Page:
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Z Is For Zombie (Debt)

We’ve already talked about the fact that Harlan Ellison is the inspiration for the bankruptcy alphabet.  He ended his Chocolate Alphabet with “Z Is For Zombie” so I thought it fitting if I did the same for you.

In the world of bankruptcy, there is nothing more frightening than a zombie.  Not the flesh-eating, lumbering undead that shuffles down the street in search of living bodies upon which to feast.

I’m talking about zombie debt.

What Is Zombie Debt?

Zombie debt is that old bill that resurfaces in the form of a debt collection letter or lawsuit long after you thought you’d buried it forever.  Perhaps it’s an 11-year old PayPal bill, or maybe it’s a dead bill collector’s signature mysteriously showing up on affidavits filed with the court.

Often, zombie debt shows up in the form of debt collection harassment after bankruptcy.  The amount due is discharged in a Chapter 7 or paid off in a Chapter 13, then collection efforts begin anew months or years after the fact.

Why Zombie Debt Is Profitable

Collection agencies figure that if you got into debt once, you’ll likely do it again.  And if you do, the bill collector can comfortably claim that the amount due is a consequence of a new debt that you’ve failed to pay.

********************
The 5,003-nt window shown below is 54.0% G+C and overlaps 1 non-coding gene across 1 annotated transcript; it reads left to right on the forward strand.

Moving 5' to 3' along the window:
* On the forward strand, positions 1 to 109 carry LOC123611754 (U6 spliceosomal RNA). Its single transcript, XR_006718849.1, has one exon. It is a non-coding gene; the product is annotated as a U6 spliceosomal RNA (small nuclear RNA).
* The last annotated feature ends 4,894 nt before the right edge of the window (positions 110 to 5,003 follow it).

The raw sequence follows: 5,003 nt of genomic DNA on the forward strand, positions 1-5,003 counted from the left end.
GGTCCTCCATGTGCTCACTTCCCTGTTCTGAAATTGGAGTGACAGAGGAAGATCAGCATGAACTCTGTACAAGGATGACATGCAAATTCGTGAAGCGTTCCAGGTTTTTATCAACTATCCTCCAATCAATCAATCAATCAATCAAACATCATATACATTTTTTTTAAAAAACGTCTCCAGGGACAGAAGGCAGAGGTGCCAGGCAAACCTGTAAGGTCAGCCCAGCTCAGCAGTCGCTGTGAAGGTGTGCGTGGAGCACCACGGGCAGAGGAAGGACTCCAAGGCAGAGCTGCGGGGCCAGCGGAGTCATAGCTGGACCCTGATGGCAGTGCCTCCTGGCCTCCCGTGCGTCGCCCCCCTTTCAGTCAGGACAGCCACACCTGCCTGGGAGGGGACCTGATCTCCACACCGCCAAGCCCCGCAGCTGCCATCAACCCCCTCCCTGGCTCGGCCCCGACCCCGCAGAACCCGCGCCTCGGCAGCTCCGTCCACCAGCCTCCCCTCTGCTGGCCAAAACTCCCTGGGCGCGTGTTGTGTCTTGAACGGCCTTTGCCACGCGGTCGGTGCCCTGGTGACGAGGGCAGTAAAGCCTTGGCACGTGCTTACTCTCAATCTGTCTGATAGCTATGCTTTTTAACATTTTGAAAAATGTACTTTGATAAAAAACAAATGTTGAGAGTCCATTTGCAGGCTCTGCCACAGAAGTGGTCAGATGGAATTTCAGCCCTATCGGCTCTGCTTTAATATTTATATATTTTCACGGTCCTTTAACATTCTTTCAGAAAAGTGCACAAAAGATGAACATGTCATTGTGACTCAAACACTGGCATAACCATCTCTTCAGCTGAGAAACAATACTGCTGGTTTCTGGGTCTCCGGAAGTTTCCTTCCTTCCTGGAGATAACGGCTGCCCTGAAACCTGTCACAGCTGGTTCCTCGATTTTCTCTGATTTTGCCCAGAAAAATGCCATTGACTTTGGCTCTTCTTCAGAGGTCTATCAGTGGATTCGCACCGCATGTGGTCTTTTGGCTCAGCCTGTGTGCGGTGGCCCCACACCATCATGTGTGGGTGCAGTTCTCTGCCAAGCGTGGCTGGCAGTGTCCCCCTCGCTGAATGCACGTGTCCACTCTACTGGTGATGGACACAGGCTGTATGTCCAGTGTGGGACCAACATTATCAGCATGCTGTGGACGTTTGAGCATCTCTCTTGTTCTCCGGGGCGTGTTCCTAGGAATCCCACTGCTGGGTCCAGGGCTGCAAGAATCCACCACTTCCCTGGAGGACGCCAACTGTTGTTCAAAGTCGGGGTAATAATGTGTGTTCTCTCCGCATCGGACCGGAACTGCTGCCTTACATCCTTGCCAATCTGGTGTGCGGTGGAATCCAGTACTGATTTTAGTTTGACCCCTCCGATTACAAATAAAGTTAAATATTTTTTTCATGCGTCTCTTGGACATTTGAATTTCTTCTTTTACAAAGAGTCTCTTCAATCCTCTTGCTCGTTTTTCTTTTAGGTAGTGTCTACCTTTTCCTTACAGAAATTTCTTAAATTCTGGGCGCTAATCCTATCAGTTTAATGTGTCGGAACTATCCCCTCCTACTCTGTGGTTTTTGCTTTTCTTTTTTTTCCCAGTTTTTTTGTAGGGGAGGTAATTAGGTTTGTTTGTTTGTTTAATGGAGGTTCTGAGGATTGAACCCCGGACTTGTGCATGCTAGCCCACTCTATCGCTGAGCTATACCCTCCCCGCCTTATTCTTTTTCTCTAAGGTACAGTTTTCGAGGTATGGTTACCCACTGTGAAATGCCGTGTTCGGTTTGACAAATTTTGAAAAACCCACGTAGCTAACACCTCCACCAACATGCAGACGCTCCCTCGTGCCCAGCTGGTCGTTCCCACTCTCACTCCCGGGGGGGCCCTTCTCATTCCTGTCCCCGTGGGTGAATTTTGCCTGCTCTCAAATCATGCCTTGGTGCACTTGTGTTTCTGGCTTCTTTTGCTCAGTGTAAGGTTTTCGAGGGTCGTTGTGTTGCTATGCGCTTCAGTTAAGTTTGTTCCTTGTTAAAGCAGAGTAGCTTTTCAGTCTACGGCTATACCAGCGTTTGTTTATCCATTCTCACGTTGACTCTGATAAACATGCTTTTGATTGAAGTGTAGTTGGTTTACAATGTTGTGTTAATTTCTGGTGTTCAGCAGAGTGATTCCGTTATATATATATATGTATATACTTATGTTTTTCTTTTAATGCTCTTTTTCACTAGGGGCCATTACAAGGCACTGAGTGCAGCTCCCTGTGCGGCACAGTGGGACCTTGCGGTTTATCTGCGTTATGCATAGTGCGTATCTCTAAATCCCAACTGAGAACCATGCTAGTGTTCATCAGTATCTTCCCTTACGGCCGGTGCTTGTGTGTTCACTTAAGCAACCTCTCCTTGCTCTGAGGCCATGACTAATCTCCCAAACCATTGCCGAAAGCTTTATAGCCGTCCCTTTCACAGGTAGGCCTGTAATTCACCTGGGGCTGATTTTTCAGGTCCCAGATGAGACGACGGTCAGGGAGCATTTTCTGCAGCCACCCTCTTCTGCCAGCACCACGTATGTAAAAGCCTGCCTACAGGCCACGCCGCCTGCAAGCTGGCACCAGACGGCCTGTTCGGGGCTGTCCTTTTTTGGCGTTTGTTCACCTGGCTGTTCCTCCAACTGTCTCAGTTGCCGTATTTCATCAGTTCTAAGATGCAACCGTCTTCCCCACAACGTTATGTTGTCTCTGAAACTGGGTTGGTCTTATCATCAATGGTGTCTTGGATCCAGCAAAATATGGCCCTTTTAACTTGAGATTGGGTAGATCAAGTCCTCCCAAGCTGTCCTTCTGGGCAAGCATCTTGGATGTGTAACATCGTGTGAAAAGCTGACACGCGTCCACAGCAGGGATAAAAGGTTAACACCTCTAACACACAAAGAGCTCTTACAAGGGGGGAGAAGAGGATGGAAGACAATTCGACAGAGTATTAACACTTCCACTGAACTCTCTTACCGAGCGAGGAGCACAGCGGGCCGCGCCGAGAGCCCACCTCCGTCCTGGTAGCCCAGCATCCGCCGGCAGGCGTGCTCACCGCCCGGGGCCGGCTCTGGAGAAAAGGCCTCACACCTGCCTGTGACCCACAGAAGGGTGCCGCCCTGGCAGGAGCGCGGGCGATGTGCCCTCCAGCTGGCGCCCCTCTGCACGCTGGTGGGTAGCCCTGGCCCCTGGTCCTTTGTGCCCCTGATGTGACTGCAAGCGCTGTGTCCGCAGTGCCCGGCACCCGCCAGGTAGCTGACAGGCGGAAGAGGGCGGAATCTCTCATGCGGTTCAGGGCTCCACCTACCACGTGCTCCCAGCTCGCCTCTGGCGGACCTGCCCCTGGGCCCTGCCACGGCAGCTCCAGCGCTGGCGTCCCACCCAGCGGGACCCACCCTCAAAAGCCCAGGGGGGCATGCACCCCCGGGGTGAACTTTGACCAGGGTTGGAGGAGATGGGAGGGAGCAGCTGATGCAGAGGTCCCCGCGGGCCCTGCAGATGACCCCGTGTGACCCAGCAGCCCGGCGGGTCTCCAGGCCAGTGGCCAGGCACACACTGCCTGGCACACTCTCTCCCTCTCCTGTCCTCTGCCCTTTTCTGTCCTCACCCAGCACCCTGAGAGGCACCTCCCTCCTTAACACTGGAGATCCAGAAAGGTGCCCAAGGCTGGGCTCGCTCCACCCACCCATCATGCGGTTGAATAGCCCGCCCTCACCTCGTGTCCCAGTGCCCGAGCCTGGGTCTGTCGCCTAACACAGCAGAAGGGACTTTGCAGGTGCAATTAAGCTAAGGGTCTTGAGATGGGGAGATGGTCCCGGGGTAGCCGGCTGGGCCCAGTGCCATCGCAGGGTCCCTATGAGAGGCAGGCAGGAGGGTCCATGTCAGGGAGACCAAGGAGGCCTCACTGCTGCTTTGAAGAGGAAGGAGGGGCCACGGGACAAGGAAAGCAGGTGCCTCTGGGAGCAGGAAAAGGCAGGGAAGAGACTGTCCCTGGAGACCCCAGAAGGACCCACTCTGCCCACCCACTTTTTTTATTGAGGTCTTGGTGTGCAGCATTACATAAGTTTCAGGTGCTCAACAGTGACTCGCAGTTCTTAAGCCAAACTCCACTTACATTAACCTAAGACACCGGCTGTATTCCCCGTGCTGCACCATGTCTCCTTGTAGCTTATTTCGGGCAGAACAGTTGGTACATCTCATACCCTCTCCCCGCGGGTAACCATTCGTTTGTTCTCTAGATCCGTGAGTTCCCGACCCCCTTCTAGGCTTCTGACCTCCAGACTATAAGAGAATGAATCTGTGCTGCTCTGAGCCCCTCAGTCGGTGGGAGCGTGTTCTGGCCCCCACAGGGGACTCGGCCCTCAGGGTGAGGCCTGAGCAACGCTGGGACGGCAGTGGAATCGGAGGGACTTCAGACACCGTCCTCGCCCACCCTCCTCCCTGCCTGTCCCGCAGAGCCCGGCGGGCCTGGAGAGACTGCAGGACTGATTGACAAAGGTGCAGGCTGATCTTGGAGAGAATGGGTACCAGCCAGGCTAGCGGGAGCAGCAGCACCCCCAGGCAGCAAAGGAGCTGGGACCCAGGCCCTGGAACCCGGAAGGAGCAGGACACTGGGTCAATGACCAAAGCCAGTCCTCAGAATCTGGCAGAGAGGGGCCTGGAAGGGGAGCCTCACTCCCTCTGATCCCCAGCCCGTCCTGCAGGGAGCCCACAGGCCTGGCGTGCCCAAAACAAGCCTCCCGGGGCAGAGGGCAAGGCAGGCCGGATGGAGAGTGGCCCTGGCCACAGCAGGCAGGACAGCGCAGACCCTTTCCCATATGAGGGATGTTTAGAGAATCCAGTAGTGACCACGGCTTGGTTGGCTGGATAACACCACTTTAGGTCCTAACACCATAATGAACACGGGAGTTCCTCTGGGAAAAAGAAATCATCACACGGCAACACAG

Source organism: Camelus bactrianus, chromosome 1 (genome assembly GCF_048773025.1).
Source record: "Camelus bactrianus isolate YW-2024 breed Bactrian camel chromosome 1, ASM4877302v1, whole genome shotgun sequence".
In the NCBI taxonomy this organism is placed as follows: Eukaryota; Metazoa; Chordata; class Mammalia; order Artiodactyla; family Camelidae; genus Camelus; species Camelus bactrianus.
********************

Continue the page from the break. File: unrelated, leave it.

“This wasn’t included in your bankruptcy,” they’ll say.  And you’ll believe them because after all, who would lie about something like that?

In the end, you’ll cut the people a check if only to be left alone.

What To Do When Confronted By A Zombie

If you’re facing a zombie in a movie, you run as fast as you can.  It’s a bad idea to run into a house and bolt the door because that traps you rather than putting more space between you and the undead.

In the zombie debt scenario, your best bet is to stand your ground and fight.  Dispute the debt with the collector by following the procedures in the Fair Debt Collection Practices Act.  File a request for reinvestigation with the credit reporting agencies under the Fair Credit Reporting Act.

Defend the lawsuit and countersue if you’ve got legal grounds to do so.

If anyone fails to do their part under the law, find a lawyer to help you.  That’s what I do, so if you’re nearby feel free to drop me a line and we’ll talk.  If not, hunt down a lawyer in your neighborhood to lend a hand.

Whatever you do, don’t left the zombies win.

Image credit: Leo Reynolds

By |December 31st, 2011|

About the Author:

I've been a consumer protection lawyer since 1995, working to help people end their bill problems. I'm a faculty member at the Student Loan Law Workshop, a nationally recognized speaker, and a long-time member of both the National Association of Consumer Bankruptcy Attorneys and National Association of Consumer Advocates.
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